Keep reading... Show less

Looking for your next audition shoe? Shot at and in collaboration with Broadway Dance Center, Só Dança has launched a new collection of shoes working with some pretty famous faces of the musical theater world! Offered in two different styles and either 2.5" or 3" heels, top industry professionals are loving how versatile and supportive these shoes are! Pro tip: The heel is centered under the body so you can feel confident and stable!

Dance Teacher Tips
Business major Nick Silverio found his dance community in Arts House Dance Company, UPenn's student-run company. Photo by Kevin Wang, courtesy of Silverio

When Nick Silverio was a senior in high school, he struggled to choose between dance and more academic pursuits. "I was torn," he says. On one hand, he wanted to perform professionally—but on the other, he was interested in business and entrepreneurship. After winning acceptances to both top-tier BFA programs and academic schools, he had a choice to make. "The deciding factor was that I didn't need a formal major to be able to dance," he says.

Keep reading... Show less

Schedules, routines, parents, music and so much more—there's plenty on your plate already. Why mess with the headache of collecting orders and cash if you don't have to? MoveU can take that off of your hands entirely with their Online Stores. Create beautiful one-of-a-kind designs with their designers and watch your store come to life! How much does the set-up cost? Nothing! In fact, you earn 10% back on all orders your dancers make in that store.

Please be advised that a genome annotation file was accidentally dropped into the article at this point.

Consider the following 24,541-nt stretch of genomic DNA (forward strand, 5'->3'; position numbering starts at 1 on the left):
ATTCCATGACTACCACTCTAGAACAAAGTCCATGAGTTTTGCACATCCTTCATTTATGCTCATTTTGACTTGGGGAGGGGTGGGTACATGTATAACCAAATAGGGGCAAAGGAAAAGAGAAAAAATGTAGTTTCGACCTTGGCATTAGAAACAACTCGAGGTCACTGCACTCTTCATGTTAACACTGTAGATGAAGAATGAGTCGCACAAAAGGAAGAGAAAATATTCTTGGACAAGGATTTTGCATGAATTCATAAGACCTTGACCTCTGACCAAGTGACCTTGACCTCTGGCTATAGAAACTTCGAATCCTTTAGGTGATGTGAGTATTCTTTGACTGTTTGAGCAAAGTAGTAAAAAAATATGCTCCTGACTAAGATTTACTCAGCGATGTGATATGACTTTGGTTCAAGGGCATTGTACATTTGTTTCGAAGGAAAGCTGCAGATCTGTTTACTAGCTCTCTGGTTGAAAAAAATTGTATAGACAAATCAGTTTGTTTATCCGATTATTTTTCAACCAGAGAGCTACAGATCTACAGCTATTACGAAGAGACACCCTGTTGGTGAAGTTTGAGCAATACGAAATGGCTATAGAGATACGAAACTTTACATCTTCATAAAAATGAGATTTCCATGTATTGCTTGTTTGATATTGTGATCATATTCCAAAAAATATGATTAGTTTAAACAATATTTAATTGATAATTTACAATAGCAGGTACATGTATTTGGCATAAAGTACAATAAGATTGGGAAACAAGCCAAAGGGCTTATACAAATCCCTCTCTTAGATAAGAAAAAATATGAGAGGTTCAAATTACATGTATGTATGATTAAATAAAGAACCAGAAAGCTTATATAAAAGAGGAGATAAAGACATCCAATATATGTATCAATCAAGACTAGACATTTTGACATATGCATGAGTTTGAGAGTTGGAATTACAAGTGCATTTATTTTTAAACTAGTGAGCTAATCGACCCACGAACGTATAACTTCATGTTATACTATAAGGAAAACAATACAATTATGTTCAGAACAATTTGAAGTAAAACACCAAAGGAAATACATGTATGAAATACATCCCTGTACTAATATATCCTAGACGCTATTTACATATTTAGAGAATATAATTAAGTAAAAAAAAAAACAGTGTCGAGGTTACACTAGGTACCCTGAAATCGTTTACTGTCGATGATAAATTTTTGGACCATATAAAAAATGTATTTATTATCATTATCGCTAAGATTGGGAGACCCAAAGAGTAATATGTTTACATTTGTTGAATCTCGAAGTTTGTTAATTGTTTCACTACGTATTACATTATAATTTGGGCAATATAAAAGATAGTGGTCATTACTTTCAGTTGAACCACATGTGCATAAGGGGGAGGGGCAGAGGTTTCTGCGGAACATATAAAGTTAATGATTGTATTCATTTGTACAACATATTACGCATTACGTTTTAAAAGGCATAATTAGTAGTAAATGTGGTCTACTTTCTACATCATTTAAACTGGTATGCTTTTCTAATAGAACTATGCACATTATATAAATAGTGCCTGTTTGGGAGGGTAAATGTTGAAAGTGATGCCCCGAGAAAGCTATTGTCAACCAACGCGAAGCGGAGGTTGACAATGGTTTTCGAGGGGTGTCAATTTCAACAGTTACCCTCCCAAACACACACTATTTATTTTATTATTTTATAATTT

How do you start? MoveU has three handy steps to help you begin!

Keep reading... Show less
Dance Teachers Trending

Oh, dance teachers, you are a talented, organized and slightly insane bunch, and we ABSOLUTELY love you for it! Here are 12 things only dance teachers will relate to. Check 'em out!

Keep reading... Show less
Showstopper's National Finals Opening Number Performance

Showstopper has been making its impact on the dance world since 1978. Before then, dancers didn't have a stage to perform on, the opportunity to learn from peers, or a competitive outlet like most sports. Debbie Roberts recognized this missing piece in the dance community and that is how America's first and longest running dance competition, Showstopper, was born. Debbie taught dance for over 26 years and owned and operated her own dance studio for 20 years. She is now the owner and National Director of Showstopper, along side her husband, Dave Roberts. Dancer, teacher, business owner, author, and mother, Debbie has made dance her life's career.

Keep reading... Show less
Dance Teacher Tips

Everyone in my dance class can get to at least 90 degrees in their développé with the correct placement, and a few of them can get to 120 degrees with the correct placement. I can only get my legs to about 45 degrees to the front and side before my teachers tell me that my placement is incorrect. How do I get my développés to consistently be at least 90 degrees and keep my placement correct?

Keep reading... Show less
Dance Teacher Tips

Dancing with your hair down is a unique skill that doesn't come naturally to all dancers. For some, hair in the face can throw everything off. It can feel like a wild animal has landed on your head, impairs your vision and occasionally smacks your face and ends up in your mouth. But despite looking to be a spontaneous choice, dancing sans hair security needs to be practiced to look natural.

Keep reading... Show less

Sponsored

Videos

Sponsored

mailbox

Get DanceTeacher in your inbox

Win It!

Sponsored